News and Tribune

May 28, 2013

CUMMINS: The continuing search for wisdom

Local columnist

— Do you ever wonder why man seeks material things that accumulate in his store rooms, rather than striving for what his life is all about? Man should give more thought to what he’s doing and where he’s going after his breathing stops. I use the term “man” rather than mankind, humankind or man/woman. Generally, women are wiser than men, who need more philosophical and spiritual help than women do. Women better understand the essence of life, especially after giving birth to a new life, a perfectly sacred undertaking if there ever was one.

My previous article explored what the wise men said after centuries of thinking things through. Modern man skipped all that and now relies on computers to jerk him through uncertain life. (To what end?) Man thinks if tech works for him, he can conquer just about anything. He can record his deepest or shallowest thoughts and wideweb them to people everywhere. As he spreads himself around, linking his Face to multitudes, who stare at screens to interact with him, he might be spreading himself too thin. Can he ever log on to his own essence using his hands to poke at things without connecting his heart and brain to human kind?

In a previous article, I reported what wise men learned. Wisdom gets to the heart of things, essentially how best to live the “good” life, which we’ve been granted. Our creator is the wisest of all, who put us here to create our own lives. I don’t think God is necessarily anti-Internet, but questions that texting is an acceptable form of prayer to him.

In his book, “A Calendar of Wisdom-Daily Thoughts to Nourish the Soul,” Leo Tolstoy devoted a major part of his life accumulating bits of wisdom from the world’s sacred texts to live by. He was a rich man who spent the end of his life giving his fortune away. In regard to wealth, he quoted numerous wise men including Jesus, who said, “It is easier for a camel to go through the eye of a needle, than for a rich man to enter the kingdom of God.” If you are a rich man, beware of the IRS. Put your fortune in an off-shore bank.

If you decide to go bankrupt, what should you do then? Philosopher George Lichtenberg asked, “Who am I? What should I do? What should I believe in and hope for?”  You may not know who you are, but you determine what you do. Consider kindness: “Kind people feel good because they are kind.” Seneca said, “He who does good to others makes the biggest gift to himself.”  Confucius said, “All people have kindness within them.” That was before Congress passed the hate laws. Shelley, the poet, wrote, “The worst mistake ever made in this world was the separation of political science from ethics.” Amen!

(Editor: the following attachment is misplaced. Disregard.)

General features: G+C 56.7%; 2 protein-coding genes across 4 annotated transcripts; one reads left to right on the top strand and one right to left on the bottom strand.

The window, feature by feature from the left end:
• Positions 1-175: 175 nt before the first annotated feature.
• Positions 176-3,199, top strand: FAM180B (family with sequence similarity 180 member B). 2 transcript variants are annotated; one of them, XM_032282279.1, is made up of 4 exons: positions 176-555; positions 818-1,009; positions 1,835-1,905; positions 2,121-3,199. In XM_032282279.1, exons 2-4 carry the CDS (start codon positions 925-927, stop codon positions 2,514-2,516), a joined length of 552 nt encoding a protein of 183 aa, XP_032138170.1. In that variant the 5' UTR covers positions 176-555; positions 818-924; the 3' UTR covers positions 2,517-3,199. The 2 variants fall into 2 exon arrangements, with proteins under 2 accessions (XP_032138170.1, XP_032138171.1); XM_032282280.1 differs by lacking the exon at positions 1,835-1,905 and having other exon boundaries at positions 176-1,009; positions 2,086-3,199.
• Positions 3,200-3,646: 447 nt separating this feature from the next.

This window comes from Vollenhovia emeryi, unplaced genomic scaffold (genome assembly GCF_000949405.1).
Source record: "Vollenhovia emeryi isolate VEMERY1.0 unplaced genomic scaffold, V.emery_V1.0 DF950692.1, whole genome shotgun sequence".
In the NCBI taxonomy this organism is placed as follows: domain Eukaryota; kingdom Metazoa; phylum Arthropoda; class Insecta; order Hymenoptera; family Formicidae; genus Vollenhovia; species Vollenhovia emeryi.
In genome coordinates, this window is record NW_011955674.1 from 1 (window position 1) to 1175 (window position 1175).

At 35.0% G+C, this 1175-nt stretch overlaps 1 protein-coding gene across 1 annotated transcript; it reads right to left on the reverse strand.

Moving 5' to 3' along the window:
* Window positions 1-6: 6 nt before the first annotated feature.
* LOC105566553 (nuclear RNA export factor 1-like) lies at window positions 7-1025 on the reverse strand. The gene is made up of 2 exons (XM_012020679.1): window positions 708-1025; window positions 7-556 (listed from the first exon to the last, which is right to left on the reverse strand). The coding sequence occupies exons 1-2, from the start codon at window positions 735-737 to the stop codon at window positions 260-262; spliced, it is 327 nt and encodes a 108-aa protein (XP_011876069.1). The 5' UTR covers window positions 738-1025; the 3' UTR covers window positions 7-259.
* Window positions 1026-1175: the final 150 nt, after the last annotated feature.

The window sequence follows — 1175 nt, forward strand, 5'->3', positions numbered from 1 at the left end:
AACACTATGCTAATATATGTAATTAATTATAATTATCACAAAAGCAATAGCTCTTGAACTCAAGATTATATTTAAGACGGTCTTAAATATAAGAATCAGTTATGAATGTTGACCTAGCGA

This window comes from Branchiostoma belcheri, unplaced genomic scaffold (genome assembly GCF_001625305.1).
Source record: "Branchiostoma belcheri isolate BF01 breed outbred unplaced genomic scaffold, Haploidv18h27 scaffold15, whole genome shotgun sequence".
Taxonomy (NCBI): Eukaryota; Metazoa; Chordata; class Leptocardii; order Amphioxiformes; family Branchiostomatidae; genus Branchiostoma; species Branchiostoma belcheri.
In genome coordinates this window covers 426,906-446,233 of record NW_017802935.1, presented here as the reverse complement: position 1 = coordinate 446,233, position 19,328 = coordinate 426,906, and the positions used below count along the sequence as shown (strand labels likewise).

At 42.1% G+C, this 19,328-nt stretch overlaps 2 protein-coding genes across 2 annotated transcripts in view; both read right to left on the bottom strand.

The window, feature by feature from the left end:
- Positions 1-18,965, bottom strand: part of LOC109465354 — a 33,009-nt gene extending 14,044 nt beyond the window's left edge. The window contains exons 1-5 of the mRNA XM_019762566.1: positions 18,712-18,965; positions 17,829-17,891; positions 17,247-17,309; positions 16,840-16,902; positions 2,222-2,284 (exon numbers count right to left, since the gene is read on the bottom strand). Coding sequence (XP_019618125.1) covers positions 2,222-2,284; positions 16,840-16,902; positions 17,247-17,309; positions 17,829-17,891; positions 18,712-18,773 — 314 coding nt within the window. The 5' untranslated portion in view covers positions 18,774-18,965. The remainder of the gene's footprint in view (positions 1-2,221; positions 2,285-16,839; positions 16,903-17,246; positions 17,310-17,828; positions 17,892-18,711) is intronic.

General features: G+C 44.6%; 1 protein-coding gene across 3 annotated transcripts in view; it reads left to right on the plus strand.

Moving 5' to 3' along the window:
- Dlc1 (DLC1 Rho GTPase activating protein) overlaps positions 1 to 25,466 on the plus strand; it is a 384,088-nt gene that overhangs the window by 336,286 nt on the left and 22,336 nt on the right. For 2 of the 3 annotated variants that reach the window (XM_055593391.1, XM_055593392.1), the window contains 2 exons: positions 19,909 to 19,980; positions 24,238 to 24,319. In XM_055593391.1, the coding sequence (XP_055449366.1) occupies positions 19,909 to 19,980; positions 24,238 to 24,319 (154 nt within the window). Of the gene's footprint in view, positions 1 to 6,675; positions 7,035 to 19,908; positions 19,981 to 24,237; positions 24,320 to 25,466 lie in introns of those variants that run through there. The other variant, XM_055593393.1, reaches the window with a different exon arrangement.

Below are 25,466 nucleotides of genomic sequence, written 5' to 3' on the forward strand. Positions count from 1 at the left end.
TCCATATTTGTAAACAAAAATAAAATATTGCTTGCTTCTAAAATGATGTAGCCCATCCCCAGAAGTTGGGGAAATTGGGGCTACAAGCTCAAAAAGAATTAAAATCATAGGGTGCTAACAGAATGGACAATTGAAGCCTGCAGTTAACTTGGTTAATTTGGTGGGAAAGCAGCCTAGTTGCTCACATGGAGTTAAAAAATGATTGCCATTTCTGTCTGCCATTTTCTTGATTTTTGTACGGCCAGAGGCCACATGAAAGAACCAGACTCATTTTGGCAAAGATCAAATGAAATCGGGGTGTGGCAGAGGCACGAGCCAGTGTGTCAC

Do you believe that all people have an equal right to the privileges of the world? How about healthcare? Repeal Obamacare and then what? If all men are created equal, Tolstoy said, “A person must completely close his eyes on his morals, that in a Christian society (He was a devout Christian) so filled with people in need, there are other people who are so proud to have great wealth.”

Themes running throughout the book of wisdom are — doing good, enjoying the simple life and its small pleasures, because “the greatest truth is the most simple one.” The wise recognized the role of faith and religion and living in the present, because the past and future do not exist. Not one wise man condoned violence and war. Otto Bismarck said, “I have a burden on my soul all my long life. I did not make anyone happy, not even myself. About 800,000 people were killed because of me on the battlefield, and their mothers, brothers and widows cried for them. And now this stands between me and God.” Where’s the wisdom when we’ve gone from “know thyself” to arm thyself?

 Speaking of the soul, Cicero said, “He who understands his soul will understand the divine spark within,” but what happens to the soul when death comes? Socrates said that death is a “permanent sleep.” Even the wisest don’t really know what happens after death. Life is where it’s at, and Helen Keller said, “Life is an adventure, or nothing.” So, when death comes, what an adventure that will be! Contemplate your life and pass some wisdom on — via the Internet, if you must. 

Contact Terry Cummins at